If you lost your Oscar betting pool, see if you can find someone who will wager with you that Bill O’Reilly and Fox News won’t use the speeches as an opportunity to lambaste Hollywood actors for having opinions when they should just “shut up and act.” Heck, even the gay Republicans are bemoaning Penn’s win, saying:
“Sean Penn gave the worst speech, unnecessarily politicizing the event. If he wanted to make the case for gay marriage, he would have done better not to attack its opponents and make a positive argument instead. When Penn reads someone else’s lines, he does a remarkable job. He’s not so good with his own. While I grant he delivered an Oscar-worthy performance in Milk, he did little to endear himself to most Americans who go to the movies.”
What the “entertainers are meant to entertain” crowd fail to understand is that all art is political, whether it be the environmental message of Wall-E or the deeply-coded racial critiques of Douglas Sirk’s melodramas.
Dustin Lance Black’s Oscar acceptance speech:
Heck, even Transformers is a reflection of post 9/11 anxieties and it’s as far from an Oscar nomination as any mainstream film could get. Shakespeare told us that “the purpose of playing” is to “hold as ’twere the mirror up to nature: to show virtue her feature, scorn her own image…” Some films do it well, some are preachy, some of them betray a politics their filmmakers may not even be aware of, but the politics of the time are woven into each frame of celluloid.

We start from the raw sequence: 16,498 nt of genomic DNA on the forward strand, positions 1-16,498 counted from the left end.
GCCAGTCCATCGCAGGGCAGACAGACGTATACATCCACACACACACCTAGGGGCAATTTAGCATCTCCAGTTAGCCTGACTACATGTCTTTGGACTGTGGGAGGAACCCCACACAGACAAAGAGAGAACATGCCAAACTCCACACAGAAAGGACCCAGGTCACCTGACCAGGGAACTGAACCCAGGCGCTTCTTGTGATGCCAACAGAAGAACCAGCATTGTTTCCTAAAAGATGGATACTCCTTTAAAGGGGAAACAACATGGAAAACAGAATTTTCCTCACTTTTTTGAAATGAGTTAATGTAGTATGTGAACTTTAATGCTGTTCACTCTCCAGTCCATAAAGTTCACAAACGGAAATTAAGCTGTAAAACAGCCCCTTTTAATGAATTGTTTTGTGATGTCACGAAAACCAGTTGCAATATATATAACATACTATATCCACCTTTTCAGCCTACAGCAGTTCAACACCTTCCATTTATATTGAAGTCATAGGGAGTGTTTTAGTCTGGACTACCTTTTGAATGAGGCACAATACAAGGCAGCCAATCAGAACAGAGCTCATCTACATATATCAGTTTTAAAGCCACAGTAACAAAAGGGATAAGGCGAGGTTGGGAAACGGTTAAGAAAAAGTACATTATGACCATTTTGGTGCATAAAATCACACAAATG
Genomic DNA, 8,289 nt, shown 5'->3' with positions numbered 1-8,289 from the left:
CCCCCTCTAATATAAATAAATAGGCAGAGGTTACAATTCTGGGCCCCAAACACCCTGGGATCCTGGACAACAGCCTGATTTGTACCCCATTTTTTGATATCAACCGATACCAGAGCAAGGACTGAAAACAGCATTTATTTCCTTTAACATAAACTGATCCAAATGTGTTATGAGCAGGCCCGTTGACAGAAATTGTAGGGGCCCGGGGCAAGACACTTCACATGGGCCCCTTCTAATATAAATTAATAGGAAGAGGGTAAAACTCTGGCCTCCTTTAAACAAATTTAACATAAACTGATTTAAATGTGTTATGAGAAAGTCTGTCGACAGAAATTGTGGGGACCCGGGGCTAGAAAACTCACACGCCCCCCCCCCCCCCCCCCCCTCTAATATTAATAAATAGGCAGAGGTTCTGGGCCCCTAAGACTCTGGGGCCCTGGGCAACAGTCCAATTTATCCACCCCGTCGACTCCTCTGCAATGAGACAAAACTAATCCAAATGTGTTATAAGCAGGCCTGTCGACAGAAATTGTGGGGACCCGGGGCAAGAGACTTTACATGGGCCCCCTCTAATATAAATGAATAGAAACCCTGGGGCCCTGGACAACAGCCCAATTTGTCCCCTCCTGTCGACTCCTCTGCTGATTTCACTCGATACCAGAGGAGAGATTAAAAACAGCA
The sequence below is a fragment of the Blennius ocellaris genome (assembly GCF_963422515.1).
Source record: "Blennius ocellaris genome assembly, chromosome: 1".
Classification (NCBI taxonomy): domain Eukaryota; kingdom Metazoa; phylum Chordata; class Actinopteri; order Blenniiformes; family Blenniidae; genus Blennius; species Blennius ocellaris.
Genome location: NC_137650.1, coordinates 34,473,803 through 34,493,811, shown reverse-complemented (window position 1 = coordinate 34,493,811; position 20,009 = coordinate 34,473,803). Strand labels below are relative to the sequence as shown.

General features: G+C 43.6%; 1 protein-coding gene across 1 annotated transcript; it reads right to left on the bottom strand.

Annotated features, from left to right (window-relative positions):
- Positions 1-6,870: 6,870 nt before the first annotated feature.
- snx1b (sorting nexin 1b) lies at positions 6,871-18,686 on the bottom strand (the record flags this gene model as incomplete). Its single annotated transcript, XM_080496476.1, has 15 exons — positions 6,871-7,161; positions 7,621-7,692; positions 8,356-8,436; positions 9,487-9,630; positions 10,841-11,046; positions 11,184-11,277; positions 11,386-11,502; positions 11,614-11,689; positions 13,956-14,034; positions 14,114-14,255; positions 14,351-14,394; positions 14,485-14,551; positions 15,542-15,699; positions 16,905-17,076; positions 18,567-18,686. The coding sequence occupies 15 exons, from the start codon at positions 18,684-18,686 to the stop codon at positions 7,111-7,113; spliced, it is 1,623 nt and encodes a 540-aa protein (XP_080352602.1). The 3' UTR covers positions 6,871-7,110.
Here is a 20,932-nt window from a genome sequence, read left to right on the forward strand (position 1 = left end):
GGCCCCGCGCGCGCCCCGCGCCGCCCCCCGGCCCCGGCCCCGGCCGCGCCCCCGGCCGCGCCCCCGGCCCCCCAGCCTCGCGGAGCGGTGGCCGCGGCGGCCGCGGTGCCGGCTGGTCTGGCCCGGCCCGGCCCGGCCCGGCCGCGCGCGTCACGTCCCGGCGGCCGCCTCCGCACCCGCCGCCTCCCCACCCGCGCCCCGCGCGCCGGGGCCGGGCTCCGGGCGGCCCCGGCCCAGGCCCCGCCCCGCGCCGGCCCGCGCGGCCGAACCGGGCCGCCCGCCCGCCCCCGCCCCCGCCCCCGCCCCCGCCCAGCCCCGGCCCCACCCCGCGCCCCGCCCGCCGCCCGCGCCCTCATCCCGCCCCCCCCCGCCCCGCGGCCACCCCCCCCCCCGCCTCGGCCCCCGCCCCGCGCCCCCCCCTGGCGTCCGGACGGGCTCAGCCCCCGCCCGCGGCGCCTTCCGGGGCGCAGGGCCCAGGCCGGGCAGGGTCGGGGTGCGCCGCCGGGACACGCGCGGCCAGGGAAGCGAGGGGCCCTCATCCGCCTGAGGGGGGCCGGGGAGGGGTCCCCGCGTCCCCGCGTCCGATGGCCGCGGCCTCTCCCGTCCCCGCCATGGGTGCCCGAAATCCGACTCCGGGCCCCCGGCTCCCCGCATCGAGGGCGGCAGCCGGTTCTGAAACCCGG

In Hollywood, everyone fears the message movie. Michael Eisner, when he was running Paramount, sent out a memo to the studio saying, “We have no obligation to make history. We have no obligation to make art. We have no obligation to make a statement. To make money is our only objective.” While the days of Eisner are long gone in Hollywood, his maxim is still standard operating procedure, but it’s short-sighted.
Why do people make movies? Why do people write them and act in them? Fame seekers can be found in every industry, be it sports or actuarial science. It’s easy to be cynical about the Oscars, festooned with borrowed diamonds and Joan Rivers, but underneath it all, the desire to create movies is the desire to reach out and share your view of the world with others.
In Lance’s case, it was born out of being a Mormon kid living in Texas who first heard Harvey Milk’s words and had hope—and a desire to share that same feeling with the world. In him, and in Milk, art and politics are indistinguishable from each other. Why do we go to the movies? Well, to be entertained, of course, but the entertainers behind them are people with hopes, dreams and beliefs—and it’s those very qualities that they bring to their work that make the films we watch so entertaining.
For years, Hollywood has tried to separate the performer or the artist from their politics. This year, not only in Milk, but also in Slumdog Millionaire, we saw the uncommon power of film that combines what Tony Kushner calls the three keys to great drama: poetry, politics and popcorn—and if you’ve got a problem with it, why don’t you go win your own damn Oscar?